The commission that oversees the Metrodome in Minneapolis has voted to replace the roof of the stadium, which collapsed in December under the weight of 17 inches of snow.
Engineers who examined the roof recommended replacement of the entire roof rather than repair of the damaged sections. The replacement will likely take longer and could disrupt Minnesota Vikings preseason games.
Engineers from several firms concurred in the recommendation. They wrote in their report that full replacement of the 10-acre roof was the only way to guard against another deflation from defects they might not have found. Several panels ripped under the weight of the snow, but many others appeared undamaged.
"We would not be able to certify that the roof membrane meets industry standard levels of safety without a complete replacement of the roof membrane," one firm, Walter P. Moore and Associates, in a report.
Another firm, Geiger Engineers, rated the probability of such defects dooming the roof again "very high."
The commission that operates the Metrodome, the Metropolitan Sports Facilities Commission, voted on the recommendation about an hour later, and the move will allow work to begin immediately.
The estimate for full repair was $18.3 million. Commission officials had said they expected insurance to cover most of it.
Commission Chairman Ted Mondale earlier estimated that full replacement could take as long as six months, threatening the Vikings' preseason games in mid-August. But it's possible those games could be moved to the University of Minnesota's TCF Bank Stadium, where the team played its last home game this season after being forced out of the Metrodome.
The roof collapsed in the early morning hours of Dec. 13, at the tail end of a snowstorm that pounded the region for about 24 hours straight. TV cameras stationed on the field captured footage of the roof giving way and snow pouring through a tear onto the playing field.
It was the fourth time in the Metrodome's nearly 30-year history that heavy snow caused the roof to fall, but the most recent collapse was 27 years ago.
Metrodome officials initially hoped to get the tears repaired quickly, but difficult weather conditions made the job dangerous and slow-moving and ultimately forced the Vikings to relocate for their last two home games of the season.
A game against the Giants scheduled for that Sunday was postponed a day and played in Detroit, and a week later the Vikings moved to the University of Minnesota's TCF Bank Stadium for their first game outdoors in 30 years.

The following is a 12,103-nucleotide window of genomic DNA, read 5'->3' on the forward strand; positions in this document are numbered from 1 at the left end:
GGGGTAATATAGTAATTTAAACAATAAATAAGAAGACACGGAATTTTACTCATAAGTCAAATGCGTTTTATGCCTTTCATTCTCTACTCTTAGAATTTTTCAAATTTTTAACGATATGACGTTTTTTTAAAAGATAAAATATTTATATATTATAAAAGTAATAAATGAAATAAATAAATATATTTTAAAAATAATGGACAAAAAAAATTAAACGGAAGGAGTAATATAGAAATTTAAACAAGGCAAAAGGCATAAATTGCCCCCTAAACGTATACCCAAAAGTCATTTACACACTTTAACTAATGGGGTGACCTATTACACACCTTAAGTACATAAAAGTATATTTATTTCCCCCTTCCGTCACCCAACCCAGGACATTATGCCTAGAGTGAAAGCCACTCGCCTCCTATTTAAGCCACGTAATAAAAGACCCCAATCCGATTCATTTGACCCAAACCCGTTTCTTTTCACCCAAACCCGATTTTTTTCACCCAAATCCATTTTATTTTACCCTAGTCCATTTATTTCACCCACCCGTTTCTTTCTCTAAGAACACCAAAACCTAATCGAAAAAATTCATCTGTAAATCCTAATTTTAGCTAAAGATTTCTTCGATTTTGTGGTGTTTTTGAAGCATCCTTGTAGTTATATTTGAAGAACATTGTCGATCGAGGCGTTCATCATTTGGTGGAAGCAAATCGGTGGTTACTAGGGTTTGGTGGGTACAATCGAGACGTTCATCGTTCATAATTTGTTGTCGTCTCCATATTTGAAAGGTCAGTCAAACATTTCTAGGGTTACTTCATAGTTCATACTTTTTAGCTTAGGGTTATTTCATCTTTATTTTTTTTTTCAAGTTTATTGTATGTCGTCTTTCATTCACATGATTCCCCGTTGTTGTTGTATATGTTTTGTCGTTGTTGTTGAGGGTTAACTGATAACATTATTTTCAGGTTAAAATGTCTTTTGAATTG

Metrodome officials say BirdAir, joined by several other firms, needed several weeks to make their recommendation due to dangerous conditions on the roof. Several planned events have been canceled since the roof's failure, including hundreds of college baseball games, an ethnic New Year celebration and a monster truck rally.
The roof collapse pushed questions about the Vikings' future in Minnesota to the fore. The team had already been scheduled to play the final season of its lease there in 2011. The team has long pushed for a new stadium, but the state's projected $6.2 billion budget deficit has complicated the equation.
State lawmakers have promised to bring forward a stadium bill soon that would include a site, with up to four options including where the Metrodome now sits near downtown. Several commissioners in next-door Ramsey County are preparing a push for a former ammunition plant site in Arden Hills, north of St. Paul.
The commissioner pushing Arden Hills, Tony Bennett, said he envisions county taxpayers contributing at some level not yet decided.
The Vikings have said they would pay about one-third the cost of a roofless stadium. Gov. Mark Dayton and most lawmakers have said they prefer a more expensive roofed or retractable-roof stadium that would be more versatile.
Dayton repeated Thursday in an interview with Minnesota Public Radio that he believes the Vikings should pay for at least a third to one-half of a stadium tab estimated at at least $700 million.
Dayton said he believes the state's share should come not from general taxpayers, but by stadium users through fees on stadium purchases such as food and gear or through taxes on hotels and rental cars near the new stadium.
(Copyright 2011 by The Associated Press. All Rights Reserved.)